• [0015]
    [0015]FIG. 4 is a perspective view of a screw-on platform.
  • [0016]
    [0016]FIG. 5A and 5B are perspective views of a twist and lock platform.
  • [0017]
    [0017]FIG. 6 shows alternate connectors for the entrance and exit ports of the electrolysis cell.
  • [0018]
    [0018]FIG. 7 shows another design for a quick disconnect/connect electrolysis cell.
  • [0019]
    [0019]FIG. 7A and 7B show alternate designs for the tracks or clip-ons holding the electrolysis cell.
  • [0020]
    [0020]FIG. 8 is a perspective view of an electrolysis cell having a modified rear panel for hanging on the rear wall of the cabinet or housing.
  • [0021]
    [0021]FIG. 9 is a perspective view of a prior art portable electrolysis system showing all the parts and its assembly.
  • [0022]
    [0022]FIG. 10 is an exploded perspective view of the proposed portable electrolysis system.
  • SUMMARY OF THE INVENTION
  • [0023]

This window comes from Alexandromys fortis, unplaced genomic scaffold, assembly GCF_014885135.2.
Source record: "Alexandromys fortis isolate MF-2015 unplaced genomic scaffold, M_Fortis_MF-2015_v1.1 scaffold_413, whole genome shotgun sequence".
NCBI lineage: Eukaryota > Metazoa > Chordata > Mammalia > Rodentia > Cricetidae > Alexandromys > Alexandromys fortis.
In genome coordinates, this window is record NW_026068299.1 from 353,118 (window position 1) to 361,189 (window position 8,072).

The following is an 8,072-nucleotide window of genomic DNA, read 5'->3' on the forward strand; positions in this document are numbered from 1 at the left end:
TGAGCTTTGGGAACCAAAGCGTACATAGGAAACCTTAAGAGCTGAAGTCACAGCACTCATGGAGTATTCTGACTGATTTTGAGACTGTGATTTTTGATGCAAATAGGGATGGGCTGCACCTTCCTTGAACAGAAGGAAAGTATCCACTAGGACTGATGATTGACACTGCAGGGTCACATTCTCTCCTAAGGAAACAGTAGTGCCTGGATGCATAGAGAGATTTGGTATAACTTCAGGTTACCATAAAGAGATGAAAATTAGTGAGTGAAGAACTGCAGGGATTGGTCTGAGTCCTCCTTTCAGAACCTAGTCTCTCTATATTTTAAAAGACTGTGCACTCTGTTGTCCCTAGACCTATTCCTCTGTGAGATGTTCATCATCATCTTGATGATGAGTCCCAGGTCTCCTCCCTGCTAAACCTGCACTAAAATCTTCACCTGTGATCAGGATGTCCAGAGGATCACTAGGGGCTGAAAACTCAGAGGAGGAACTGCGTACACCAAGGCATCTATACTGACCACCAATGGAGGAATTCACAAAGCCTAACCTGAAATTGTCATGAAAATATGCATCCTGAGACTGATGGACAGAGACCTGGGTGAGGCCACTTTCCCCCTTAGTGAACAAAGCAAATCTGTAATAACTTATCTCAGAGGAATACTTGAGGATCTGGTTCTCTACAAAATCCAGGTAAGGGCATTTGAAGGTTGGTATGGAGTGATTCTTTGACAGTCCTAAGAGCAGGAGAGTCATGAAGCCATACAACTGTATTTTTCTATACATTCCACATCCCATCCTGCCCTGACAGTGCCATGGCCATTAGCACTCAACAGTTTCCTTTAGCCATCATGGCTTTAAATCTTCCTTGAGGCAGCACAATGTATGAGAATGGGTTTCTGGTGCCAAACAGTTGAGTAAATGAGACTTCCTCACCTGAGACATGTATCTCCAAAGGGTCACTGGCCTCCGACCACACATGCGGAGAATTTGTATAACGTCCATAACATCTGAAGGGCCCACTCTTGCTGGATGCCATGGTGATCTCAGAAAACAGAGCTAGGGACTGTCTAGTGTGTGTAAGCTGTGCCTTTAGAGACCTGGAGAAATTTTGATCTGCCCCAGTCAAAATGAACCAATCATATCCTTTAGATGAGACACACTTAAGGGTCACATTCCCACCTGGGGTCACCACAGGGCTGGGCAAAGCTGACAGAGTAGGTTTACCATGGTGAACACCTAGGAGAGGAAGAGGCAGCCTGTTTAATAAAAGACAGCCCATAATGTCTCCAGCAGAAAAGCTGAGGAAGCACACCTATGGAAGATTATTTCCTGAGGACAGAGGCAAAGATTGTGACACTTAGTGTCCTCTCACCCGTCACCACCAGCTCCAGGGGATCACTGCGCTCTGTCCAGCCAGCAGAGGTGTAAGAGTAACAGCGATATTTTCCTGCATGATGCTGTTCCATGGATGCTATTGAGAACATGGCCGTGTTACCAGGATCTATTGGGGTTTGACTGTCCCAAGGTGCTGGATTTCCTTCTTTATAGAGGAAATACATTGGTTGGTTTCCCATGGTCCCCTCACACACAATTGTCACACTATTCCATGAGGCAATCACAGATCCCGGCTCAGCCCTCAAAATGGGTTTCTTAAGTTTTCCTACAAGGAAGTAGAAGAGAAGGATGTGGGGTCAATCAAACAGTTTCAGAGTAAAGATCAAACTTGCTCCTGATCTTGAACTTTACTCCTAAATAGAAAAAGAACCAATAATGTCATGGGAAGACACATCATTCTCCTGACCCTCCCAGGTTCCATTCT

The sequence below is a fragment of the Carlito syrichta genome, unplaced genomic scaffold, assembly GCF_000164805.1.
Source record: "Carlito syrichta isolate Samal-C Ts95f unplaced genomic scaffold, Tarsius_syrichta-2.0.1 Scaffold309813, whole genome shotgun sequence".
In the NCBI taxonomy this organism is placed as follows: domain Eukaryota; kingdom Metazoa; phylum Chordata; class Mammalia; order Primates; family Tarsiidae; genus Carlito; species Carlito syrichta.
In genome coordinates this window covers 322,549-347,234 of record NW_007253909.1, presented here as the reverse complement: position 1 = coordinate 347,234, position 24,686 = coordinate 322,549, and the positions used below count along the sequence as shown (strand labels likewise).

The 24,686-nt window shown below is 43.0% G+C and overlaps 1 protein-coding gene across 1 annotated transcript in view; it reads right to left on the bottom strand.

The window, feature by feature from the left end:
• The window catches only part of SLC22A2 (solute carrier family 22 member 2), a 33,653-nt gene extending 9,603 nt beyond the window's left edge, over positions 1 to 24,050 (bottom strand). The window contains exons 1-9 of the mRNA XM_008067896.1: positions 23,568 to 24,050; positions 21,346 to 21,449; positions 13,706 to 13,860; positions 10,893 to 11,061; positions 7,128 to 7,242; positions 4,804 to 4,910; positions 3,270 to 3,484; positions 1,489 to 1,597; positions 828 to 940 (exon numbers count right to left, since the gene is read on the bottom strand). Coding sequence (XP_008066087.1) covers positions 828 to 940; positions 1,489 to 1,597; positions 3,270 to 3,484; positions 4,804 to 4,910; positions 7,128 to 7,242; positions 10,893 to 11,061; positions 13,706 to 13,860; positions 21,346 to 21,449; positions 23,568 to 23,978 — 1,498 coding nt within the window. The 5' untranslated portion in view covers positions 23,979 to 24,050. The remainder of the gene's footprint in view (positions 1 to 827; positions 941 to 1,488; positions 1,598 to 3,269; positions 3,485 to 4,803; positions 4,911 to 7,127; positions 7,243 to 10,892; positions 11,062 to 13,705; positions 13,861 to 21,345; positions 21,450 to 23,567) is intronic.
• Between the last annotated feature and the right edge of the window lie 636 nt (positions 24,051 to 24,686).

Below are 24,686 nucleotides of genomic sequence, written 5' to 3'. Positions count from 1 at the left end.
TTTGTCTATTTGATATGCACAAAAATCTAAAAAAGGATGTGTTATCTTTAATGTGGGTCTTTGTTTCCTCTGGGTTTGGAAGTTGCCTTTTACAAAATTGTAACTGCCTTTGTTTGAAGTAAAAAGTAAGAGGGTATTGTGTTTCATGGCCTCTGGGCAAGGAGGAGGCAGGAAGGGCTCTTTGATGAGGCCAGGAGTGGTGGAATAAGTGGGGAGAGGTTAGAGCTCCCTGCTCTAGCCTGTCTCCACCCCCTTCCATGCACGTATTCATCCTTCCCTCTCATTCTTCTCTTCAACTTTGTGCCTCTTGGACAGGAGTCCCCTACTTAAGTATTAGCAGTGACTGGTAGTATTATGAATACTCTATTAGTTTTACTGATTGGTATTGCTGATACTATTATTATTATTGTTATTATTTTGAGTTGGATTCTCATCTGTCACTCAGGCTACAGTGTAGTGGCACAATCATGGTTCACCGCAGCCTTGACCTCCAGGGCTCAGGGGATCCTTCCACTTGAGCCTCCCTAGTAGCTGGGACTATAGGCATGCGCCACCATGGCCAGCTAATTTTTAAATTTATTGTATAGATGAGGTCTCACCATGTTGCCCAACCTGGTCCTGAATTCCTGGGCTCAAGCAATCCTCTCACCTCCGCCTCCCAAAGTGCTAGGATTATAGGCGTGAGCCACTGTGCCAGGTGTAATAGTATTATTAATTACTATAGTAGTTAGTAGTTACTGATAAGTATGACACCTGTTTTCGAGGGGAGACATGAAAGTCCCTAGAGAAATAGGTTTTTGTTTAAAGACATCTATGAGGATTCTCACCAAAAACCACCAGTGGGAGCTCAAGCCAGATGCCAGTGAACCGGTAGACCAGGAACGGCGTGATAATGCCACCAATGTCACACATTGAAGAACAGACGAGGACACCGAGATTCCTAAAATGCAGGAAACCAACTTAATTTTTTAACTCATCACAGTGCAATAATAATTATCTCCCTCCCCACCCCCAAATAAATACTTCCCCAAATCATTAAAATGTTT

This invention relates to a modified electrolysis cell and a housing or cabinet for an electrolysis system. The examples and illustrations herein use the electrolysis system for producing electrolyzed water. A modified electrolysis cell generally comprises an anode chamber or a series of anode chambers and a cathode chamber or a series of cathode chambers, each chamber separated by a membrane, the chambers held together by a front panel and a rear panel having as improvement, a platform holding the electrolysis cell, the platform having a male member attached to the electrolysis cell and a matching female member connecting to the male member by a screw-on mechanism or a twist and lock mechanism. An alternative modification comprises an anode chamber or a series of anode chambers and a cathode chamber or a series of cathode chambers, each chamber separated by a membrane, the chambers held together by a front panel and a rear panel, the front panel having connectors for the entrance and exit ports, the improvement comprising an L shaped rear panel having a vertical and a horizontal member, the horizontal member securing to a track or a clip-on on a cell holder to keep the cell in place. Instead of an L shaped rear panel, the rear panel can be designed to have a hook on one end and an inverted L on the other end for attachment by slipping into receiving brackets on a cell holder or on a wall of a compartment enclosing the electrolysis cell.